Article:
Sometime in the early 1960s, a budding economist at the London School of Economics had a revelation: Statistical models would soon do such a good job of predicting the economy's future that central bankers would be able to sit back and watch monetary policy's most difficult problems solve themselves.
Continue Reading Below
Looking back about half a century later, that economist -- Stanley Fischer -- brushed off that earlier epiphany as "a chimera."
Despite increasingly complex new economic models, Mr. Fischer has still had to wrestle with some of the world's most complex central-banking problems during a long and varied career. During that time, he became a leading figure in international monetary policy, known for his advocacy of a muscular form of central banking to address financial crises and economic fluctuations.
Mr. Fischer, 73 years old, announced his retirement as vice chairman of the Federal Reserve on Wednesday, to take effect on or around Oct. 13, citing personal reasons.
At the Fed, he helped Chairwoman Janet Yellen guide the central bank as it began unwinding the extraordinary economic stimulus policies put in place after the 2007-09 financial crisis. After holding interest rates near zero for seven years, the Fed has raised rates four times since 2015 and this month is expected to announce plans to begin unwinding its $4.5 trillion portfolio of bonds and other assets accumulated during and after the crisis.
In his three years in the Fed's No. 2 spot, Mr. Fischer served as one of Ms. Yellen's most important allies even though he sometimes expressed more readiness to raise interest rates than some of his more cautious colleagues.
Continue Reading Below
As governor of the Bank of Israel from 2005 to 2013, he navigated Israel through the worst of the global financial crisis while working with his Palestinian counterparts on domestic economic policy.
Before that, as deputy director at the International Monetary Fund in the 1990s, Mr. Fisher helped build the so-called "Washington Consensus," which called on countries to let exchange rates and capital flows move freely while trying to balance their budgets. Those recommendations, which generated criticism from both the left and the right, helped guide the IMF as it battled a Mexican currency crisis in 1994 and the Asian financial crisis of 1997.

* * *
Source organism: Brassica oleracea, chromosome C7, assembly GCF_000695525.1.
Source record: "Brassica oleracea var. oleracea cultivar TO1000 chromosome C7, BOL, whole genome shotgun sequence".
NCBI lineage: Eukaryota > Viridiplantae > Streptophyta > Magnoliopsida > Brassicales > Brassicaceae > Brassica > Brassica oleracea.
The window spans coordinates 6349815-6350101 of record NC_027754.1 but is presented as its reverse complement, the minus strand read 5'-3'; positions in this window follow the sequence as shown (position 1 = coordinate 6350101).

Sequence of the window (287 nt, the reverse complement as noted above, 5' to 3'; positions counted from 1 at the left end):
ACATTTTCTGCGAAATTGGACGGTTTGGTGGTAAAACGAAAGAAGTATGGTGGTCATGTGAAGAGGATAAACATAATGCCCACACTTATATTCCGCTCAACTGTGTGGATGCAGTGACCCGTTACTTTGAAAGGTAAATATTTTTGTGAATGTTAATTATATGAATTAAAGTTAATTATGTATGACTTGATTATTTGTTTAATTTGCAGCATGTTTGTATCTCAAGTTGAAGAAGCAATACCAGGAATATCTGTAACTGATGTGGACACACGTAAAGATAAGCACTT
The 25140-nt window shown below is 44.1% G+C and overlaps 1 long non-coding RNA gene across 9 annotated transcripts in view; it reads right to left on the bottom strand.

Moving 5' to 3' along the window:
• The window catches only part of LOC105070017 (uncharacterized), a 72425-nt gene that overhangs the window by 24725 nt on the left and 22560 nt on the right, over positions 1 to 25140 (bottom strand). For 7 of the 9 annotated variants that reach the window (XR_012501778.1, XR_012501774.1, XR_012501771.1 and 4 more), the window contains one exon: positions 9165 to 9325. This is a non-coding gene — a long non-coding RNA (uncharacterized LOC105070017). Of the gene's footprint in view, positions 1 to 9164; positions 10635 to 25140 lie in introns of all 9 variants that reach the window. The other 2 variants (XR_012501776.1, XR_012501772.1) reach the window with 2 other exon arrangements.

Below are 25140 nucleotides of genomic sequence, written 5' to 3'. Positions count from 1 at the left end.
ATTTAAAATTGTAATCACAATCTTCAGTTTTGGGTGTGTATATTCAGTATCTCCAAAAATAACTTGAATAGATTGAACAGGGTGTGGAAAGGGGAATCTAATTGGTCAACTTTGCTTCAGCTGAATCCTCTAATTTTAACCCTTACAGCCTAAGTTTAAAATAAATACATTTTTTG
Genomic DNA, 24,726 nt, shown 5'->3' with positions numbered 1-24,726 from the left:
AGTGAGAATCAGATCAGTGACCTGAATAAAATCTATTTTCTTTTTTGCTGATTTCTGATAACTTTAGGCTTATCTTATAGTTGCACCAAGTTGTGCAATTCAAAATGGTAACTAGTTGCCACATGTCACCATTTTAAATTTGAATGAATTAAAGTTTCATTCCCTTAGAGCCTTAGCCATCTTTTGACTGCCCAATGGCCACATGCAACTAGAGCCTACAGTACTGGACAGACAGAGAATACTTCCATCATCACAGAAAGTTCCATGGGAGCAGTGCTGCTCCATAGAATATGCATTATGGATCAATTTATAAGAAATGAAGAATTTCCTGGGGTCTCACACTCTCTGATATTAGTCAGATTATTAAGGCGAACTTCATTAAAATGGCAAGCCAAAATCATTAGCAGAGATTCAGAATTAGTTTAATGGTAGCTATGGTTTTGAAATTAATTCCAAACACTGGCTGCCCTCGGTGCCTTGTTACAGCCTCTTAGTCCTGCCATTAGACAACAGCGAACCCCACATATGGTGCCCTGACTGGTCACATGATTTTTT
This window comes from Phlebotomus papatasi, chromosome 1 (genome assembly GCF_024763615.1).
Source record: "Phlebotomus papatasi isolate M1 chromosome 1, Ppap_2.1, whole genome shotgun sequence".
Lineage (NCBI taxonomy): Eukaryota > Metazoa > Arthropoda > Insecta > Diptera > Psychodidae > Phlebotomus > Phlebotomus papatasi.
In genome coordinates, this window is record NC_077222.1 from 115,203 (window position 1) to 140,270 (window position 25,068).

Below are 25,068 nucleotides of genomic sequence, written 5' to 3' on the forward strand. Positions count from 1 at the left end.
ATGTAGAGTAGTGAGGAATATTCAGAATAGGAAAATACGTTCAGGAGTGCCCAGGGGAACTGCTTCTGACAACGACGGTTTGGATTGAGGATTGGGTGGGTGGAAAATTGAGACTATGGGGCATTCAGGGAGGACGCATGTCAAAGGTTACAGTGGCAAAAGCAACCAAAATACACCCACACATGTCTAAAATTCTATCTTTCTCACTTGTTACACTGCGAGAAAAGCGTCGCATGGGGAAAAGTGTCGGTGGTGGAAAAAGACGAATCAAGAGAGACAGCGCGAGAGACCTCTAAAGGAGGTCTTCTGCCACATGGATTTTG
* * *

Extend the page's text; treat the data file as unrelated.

Mr. Fischer taught at the University of Chicago and the Massachusetts Institute of Technology, where he trained many future central bankers, including former Fed Chairman Ben Bernanke and European Central Bank President Mario Draghi.
Born in Northern Rhodesia, now Zambia, Mr. Fischer first came to the U.S. in 1966 to get a Ph.D. at MIT.
In 1977, he emerged as one of the leading advocates for an activist central bank when he published a research paper arguing that monetary policy makers should intervene to help fight economic downturns. That argument clashed with a prominent view of monetary policy at the time popular at the University of Chicago, where he had also taught, that saw such intervention as counterproductive.
Over the years, central bankers around the world came to adopt Mr. Fischer's "New Keynesian" position, particularly in the wake of the global financial crisis.
Policy makers cut rates aggressively since the 2007 crisis -- in some cases into negative territory -- and bought trillions of dollars of assets to stimulate sluggish economies. Now, with economic growth picking up, those policy makers are taking steps to undo those moves.
On Wednesday, as word of his retirement rippled around the world, central bankers praised him for his steady hand and his long experience.
"Students and practitioners of macroeconomic policy will continue to draw inspiration from Stan's contributions at the Federal Reserve and the Bank of Israel, his earlier stellar career at the IMF and his many and varied academic contributions," said Bank of England Gov. Mark Carney.
Ms. Yellen said: "Stan's keen insights, grounded in a lifetime of exemplary scholarship and public service, contributed invaluably to our monetary policy deliberations."
Write to David Harrison at email@example.com
(END) Dow Jones Newswires
September 06, 2017 18:42 ET (22:42 GMT)